Apart from verbal communication, nonverbal communication is also used in communication, and this also varies from one culture to another. Any miscommunication between the client and the counselor might lead to confusion during a counseling session; hence it makes it difficult for the counselor and client to reach their objectives.

McCoy (2004) highlights that in some cultures, saying “no” means rudeness and saying “yes” means politeness to older individuals; this means that saying “yes” might not imply that an individual has agreed. Such a gesture can be lead to misunderstandings between counselor older than the client.

Another gesture is that of direct eye contact; some cultures believe that direct eye contact is a show of rudeness to the older people, and this can also create misunderstanding between the counselor and a client from different cultures with different perceptions on direct eye contact.

The superwoman or man syndrome

There are groups where men or women experience superwomen or men syndrome, and this has made them develop diseases related to exhaustion, stress and depression. For instance, in America, African women are believed to have a controlling image; therefore, they are expected to endure and manage stressful situations without complaint.

According to Pedersen (2008), those who believe so do consider that these women are human beings, and sometimes, they cannot withstand constant stress without emotional fatigue. The belief of others and themselves that they are superwomen inhibit them from seeking professional counseling.

Intervention strategies

Counseling in a culturally diverse population can be made effective by using methods and strategies that define goals that are consistent with the clients’ life experiences, as well as their cultural values. The present counseling programs enhance approaches that are thought to be effective to all groups, while traditional methods are culture bound, and can treat only one condition and do not include the total human experience.

Professional counselors should adopt counseling programs and strategies that are culturally flexible. The self-disclosure during a counseling session might not be compatible with the cultural values of some groups in a culturally diverse population, and this might be against counselor and client collaboration.

According to Sue & Sue (2003), treating clients might be discriminatory, and treating them differently does not mean that it is preferential.

Culturally different groups need to be given equal opportunities, and this dictates that they be given different treatment. Use of programs that are insight oriented will treat the clients equally, but it will not provide relevant help; therefore, counselors should adopt counseling strategies that meet both developmental needs and cultural dimensions.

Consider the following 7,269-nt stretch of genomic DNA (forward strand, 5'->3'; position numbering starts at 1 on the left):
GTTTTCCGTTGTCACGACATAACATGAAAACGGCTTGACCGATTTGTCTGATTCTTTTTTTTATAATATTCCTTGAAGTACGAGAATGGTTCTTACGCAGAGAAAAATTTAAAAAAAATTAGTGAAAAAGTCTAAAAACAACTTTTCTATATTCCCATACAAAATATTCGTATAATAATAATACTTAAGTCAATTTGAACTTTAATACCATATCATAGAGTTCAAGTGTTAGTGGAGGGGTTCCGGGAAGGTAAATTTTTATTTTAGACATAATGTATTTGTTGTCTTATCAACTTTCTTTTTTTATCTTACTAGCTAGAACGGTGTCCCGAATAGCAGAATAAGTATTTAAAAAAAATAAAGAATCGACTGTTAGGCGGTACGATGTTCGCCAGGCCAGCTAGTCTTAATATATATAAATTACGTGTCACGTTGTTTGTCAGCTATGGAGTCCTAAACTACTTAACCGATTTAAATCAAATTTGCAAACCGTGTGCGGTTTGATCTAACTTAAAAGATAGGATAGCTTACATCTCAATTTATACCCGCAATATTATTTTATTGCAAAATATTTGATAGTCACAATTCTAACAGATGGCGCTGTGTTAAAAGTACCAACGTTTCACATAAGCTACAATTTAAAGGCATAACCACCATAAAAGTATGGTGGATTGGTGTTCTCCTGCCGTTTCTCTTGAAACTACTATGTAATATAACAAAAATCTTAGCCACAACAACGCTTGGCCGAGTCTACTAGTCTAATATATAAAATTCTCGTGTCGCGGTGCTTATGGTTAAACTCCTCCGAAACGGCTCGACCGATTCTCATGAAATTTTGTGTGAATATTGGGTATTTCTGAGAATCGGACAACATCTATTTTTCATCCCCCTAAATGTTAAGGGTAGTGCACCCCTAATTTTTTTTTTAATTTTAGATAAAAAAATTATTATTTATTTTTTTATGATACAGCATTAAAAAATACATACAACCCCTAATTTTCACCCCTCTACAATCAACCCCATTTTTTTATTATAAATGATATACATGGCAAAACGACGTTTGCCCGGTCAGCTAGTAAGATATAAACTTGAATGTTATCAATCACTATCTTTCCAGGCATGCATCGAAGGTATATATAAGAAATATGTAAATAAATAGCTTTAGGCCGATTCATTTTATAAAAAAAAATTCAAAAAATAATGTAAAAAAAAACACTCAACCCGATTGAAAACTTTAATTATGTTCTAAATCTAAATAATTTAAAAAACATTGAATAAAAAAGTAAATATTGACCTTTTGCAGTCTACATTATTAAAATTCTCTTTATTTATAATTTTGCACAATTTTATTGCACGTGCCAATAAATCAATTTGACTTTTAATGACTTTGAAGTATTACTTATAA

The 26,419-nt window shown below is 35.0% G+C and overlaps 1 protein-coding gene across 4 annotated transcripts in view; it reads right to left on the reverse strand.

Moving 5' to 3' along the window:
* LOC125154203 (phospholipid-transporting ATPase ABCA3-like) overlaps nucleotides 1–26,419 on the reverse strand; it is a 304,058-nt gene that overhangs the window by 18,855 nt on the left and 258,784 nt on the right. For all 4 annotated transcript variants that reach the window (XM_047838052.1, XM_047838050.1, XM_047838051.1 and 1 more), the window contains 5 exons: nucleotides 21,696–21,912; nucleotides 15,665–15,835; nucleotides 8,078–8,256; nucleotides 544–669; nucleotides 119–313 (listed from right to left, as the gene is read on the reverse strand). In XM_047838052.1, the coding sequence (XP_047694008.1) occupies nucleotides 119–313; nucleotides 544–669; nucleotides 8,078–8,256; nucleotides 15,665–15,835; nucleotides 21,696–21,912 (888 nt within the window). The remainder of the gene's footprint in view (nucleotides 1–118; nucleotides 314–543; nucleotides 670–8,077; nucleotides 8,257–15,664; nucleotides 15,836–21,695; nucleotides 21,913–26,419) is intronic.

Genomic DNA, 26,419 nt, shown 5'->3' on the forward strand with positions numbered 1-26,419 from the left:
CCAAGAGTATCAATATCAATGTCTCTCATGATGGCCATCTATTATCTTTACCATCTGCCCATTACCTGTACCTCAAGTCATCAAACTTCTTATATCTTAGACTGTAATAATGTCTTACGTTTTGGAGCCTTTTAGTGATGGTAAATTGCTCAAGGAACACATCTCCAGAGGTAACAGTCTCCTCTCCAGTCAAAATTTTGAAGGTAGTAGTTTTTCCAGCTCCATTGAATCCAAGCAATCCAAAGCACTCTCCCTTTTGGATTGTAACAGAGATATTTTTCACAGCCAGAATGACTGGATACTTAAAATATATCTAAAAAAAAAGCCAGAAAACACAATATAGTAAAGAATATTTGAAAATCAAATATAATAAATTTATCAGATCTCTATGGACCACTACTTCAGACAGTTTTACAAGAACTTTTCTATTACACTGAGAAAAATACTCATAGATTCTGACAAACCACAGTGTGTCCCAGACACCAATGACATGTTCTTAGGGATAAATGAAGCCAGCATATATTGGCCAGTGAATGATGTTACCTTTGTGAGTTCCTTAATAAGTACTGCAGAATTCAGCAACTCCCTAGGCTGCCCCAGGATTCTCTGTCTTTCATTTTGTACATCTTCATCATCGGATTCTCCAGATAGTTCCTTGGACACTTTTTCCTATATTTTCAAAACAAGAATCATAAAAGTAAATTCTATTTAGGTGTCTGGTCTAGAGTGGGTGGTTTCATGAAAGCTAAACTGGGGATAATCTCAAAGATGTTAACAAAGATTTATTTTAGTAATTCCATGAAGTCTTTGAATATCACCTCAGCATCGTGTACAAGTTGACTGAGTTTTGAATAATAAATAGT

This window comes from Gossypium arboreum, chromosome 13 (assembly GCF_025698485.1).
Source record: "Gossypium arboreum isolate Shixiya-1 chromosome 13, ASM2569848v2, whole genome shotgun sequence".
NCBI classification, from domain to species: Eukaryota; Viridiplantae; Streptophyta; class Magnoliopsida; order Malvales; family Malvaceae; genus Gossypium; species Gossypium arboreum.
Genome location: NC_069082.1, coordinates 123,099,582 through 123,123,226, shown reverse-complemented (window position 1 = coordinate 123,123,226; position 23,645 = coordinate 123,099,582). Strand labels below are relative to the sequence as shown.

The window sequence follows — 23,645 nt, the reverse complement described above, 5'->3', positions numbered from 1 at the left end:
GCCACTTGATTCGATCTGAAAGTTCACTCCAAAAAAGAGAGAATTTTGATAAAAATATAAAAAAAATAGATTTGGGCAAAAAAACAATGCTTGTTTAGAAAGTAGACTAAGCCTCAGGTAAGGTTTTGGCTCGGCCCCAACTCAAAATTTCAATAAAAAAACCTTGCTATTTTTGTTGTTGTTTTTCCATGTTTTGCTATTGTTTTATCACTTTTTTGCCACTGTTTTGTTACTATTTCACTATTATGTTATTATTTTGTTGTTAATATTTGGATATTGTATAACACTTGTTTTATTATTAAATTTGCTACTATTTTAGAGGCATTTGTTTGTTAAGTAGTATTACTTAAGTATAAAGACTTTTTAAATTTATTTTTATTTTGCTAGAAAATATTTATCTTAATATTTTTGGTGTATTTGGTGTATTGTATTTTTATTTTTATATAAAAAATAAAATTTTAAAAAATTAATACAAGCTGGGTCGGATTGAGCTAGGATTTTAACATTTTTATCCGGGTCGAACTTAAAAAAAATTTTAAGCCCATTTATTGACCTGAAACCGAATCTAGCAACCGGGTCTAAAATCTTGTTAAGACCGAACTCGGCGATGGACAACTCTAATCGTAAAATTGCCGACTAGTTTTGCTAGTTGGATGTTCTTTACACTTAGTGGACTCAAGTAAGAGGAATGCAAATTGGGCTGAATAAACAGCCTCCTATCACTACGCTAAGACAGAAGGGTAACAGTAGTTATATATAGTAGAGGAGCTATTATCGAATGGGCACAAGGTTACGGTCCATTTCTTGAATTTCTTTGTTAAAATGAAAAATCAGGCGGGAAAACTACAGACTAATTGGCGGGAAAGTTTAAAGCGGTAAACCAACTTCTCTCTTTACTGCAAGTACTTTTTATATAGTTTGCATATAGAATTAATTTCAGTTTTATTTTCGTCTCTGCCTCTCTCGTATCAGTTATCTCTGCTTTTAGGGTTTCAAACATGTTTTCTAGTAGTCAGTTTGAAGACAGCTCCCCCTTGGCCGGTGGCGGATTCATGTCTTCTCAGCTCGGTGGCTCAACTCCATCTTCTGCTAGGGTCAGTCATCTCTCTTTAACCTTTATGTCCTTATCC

Sue & Sue (2003) argue that counselors should also consider solving issues that lead to wrong perceptions; for instance, language barrier can be solved by employing different interpreters with different dialect to enhance proper communication with clients.

The counseling profession should also be culturally diverse to give clients a wide variety to choose who they prefer, and at the same time, all counselors should learn to treat clients without being biased.

Pedersen (2008) argues that counselors in a culturally diverse population should not make assumptions knowledge during the counseling session. However, they should study widely on the client’s culture and history of the problem to avoid any misperception, and the training program for a particular client should be based on the findings.

Both the counselor and client should learn to appreciate and respect cultural diversity, additionally, counselors should inform the client of the perception hindering them from getting help, and help them overcome the perceptions for the effectiveness of the counseling process.


Cultural diversity should be understood positively to avoid misperceptions, and the level of awareness on issues causing misperception about counseling should be raised for counselors and clients.

According to Brown & Williams (2003), clients should be made aware of the way gender, care and class intersections affect their perceptions about their mental health, and counseling process should be the beginning of understanding personal, social and cultural complexities that affect the counseling process.

For effective counseling, counselors working with culturally diverse population should also consider examining their assumptions, values and biases concerning their clients, and develop strategies that will attract clients to counseling.


Brown, S. & Williams, C. (2003). Ethics in a multicultural context. Thousand Oaks, CA: Sage Publications, Inc.

McCoy, C. (2004). Assessing the multicultural competence of school counselors: A checklist. Multiculturalism and diversity, 5(2), pp. 239-253.

Pedersen, P. (2008). Ethics, competence, and professional issues in cross-cultural counseling. Counseling across cultures. 4(9), pp. 5-20.

Sue, D. & Sue, D. (2003). Counseling the culturally diverse. New York: John Wiley & Sons, Inc.